Chapman, road trip: 13-for-34, .382/.500/.706, 2 HR, 5 doubles, 8 BB, 10 Ks
He wasn’t alone, though. All the Matts were good, with Olson (3 HR, .920 OPS) and Joyce (3 HR, .822 OPS) also chipping in. Khrush did some khrushing and also collected some hits that stayed in the park (4 HR, .308 average, .998 OPS), and Semien hit safely in 9-of-10 games with multiple hits in six of them (2 HR, .319 average, .829 OPS). Pinder turned a loss into a win with his clutch blast, and Fowler also carried the team to one victory almost single-handedly. This was a team effort, and that bodes well for their ability to pick up the slack for however long Khrush has to miss with his new injury.
It’s still only May, which means we don’t know everything about who this team is. The lineup has shown that it’s supremely talented but also inconsistent, and already this season we’ve seen stretches when it looks like the best and the worst in the sport — the offense truly is for real, but with the reminder that there will also be slumps mixed in just like all teams experience. However, the pitching is still a huge question mark, with injuries continuing to pile up and test the staff’s depth to its limits. The 8-2 record in one-run games is the best in MLB and doesn’t necessarily have to continue.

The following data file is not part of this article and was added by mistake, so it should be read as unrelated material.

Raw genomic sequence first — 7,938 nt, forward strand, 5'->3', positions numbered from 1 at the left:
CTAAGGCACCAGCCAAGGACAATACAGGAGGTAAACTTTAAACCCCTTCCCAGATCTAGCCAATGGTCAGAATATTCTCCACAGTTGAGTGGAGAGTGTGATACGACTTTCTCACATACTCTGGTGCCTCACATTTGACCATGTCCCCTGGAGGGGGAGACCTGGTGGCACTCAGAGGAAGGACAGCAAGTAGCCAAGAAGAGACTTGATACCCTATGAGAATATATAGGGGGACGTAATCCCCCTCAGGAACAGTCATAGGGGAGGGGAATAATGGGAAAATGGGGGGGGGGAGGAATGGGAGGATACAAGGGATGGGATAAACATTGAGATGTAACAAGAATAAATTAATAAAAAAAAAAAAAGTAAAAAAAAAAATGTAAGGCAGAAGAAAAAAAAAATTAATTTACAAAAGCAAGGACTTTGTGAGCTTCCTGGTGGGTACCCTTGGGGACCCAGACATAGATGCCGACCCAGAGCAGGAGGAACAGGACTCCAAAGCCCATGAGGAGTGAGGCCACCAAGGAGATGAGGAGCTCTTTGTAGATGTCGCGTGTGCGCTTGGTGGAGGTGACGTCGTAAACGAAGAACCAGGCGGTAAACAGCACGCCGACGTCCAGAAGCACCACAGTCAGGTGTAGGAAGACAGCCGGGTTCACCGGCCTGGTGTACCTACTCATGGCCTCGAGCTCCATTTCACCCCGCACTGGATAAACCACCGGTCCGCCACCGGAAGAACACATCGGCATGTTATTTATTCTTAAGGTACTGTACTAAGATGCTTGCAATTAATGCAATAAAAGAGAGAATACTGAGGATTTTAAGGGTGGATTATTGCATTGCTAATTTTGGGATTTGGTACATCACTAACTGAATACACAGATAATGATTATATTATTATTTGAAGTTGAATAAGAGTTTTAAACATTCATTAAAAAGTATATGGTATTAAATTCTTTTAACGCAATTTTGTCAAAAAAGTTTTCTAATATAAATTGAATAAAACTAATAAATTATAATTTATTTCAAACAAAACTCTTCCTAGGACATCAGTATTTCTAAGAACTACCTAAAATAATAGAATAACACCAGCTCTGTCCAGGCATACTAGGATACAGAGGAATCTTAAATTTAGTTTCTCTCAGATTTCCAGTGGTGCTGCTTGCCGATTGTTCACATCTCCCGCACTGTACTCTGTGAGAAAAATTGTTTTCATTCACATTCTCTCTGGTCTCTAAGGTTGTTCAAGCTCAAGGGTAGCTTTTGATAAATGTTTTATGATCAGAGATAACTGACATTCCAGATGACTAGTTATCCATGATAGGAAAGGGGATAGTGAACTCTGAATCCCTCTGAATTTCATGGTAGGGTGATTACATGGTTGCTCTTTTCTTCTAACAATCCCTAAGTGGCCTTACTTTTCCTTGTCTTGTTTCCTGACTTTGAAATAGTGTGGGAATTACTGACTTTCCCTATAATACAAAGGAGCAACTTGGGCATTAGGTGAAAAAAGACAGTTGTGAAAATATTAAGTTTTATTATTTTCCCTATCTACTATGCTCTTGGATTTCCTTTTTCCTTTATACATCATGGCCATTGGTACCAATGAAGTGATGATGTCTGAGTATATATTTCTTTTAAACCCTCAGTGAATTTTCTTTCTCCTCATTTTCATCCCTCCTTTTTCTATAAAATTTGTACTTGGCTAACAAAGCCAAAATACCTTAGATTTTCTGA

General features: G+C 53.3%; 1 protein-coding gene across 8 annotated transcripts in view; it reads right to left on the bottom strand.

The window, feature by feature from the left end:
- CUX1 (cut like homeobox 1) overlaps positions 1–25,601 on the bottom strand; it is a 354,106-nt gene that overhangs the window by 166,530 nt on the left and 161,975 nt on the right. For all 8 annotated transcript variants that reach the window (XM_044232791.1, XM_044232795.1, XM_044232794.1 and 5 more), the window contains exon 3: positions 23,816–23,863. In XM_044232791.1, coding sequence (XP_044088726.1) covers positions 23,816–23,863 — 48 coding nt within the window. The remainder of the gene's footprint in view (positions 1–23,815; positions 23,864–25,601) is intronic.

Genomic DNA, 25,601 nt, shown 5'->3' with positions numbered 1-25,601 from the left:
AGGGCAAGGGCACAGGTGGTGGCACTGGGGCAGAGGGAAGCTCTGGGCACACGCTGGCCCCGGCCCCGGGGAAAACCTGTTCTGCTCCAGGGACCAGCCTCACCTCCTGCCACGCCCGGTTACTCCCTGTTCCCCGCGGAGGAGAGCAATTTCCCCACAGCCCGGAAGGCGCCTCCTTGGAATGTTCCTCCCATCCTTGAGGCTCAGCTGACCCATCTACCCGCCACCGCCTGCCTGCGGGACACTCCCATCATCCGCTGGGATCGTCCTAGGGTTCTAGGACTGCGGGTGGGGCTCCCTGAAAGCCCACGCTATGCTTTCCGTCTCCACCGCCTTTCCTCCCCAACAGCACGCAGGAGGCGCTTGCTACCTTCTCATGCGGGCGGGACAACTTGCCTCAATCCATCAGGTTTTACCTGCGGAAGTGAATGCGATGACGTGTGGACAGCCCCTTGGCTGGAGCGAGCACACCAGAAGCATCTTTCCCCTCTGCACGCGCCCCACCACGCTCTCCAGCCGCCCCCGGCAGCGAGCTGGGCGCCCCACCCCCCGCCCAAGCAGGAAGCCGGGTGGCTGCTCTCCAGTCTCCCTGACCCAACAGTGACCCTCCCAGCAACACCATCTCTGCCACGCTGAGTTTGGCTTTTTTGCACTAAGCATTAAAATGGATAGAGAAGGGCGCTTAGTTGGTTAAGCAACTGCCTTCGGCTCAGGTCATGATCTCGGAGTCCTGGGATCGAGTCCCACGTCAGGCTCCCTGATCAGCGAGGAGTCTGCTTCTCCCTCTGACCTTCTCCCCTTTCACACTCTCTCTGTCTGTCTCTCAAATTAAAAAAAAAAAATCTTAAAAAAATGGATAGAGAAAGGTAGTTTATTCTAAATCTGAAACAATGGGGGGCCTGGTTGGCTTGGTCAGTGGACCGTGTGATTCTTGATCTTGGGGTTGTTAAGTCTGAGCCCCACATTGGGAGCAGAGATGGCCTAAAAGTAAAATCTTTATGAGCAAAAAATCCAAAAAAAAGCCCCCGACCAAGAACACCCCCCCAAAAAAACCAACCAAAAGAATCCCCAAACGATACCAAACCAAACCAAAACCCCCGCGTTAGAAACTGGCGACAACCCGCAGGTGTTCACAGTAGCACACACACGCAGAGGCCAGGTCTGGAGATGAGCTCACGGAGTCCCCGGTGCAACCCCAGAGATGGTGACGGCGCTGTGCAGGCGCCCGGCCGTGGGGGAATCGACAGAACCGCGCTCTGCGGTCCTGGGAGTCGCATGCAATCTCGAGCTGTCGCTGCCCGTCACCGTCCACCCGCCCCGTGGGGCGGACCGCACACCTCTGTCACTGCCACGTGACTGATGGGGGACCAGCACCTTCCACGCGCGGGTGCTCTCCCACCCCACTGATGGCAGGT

Just as we were wise not to panic during the low times, let’s not get too cocky about the good times either. The A’s are riding high right now and we should definitely enjoy that, but there are still four months to go and there’s a lot left to prove. The one thing we can still say for sure is that this is no longer a last-place team, neither literally (8 games ahead of Texas) nor figuratively. Oakland is officially on the way back up after a long, dark, rebuilding period, and they just had their national coming-out party on what was supposed to be the Road Trip of Death.
Welcome home, A’s! Now let’s improve on that 9-17 divisional record as the Mariners come to town.
Red Sox manager Alex Cora on the A's: "Those guys. Get them out of here. The quality of the at-bats, I was just telling somebody, that was uncomfortable, the way they foul off pitches. Even with two strikes, they’re doing damage."— Jane Lee (@JaneMLB) May 17, 2018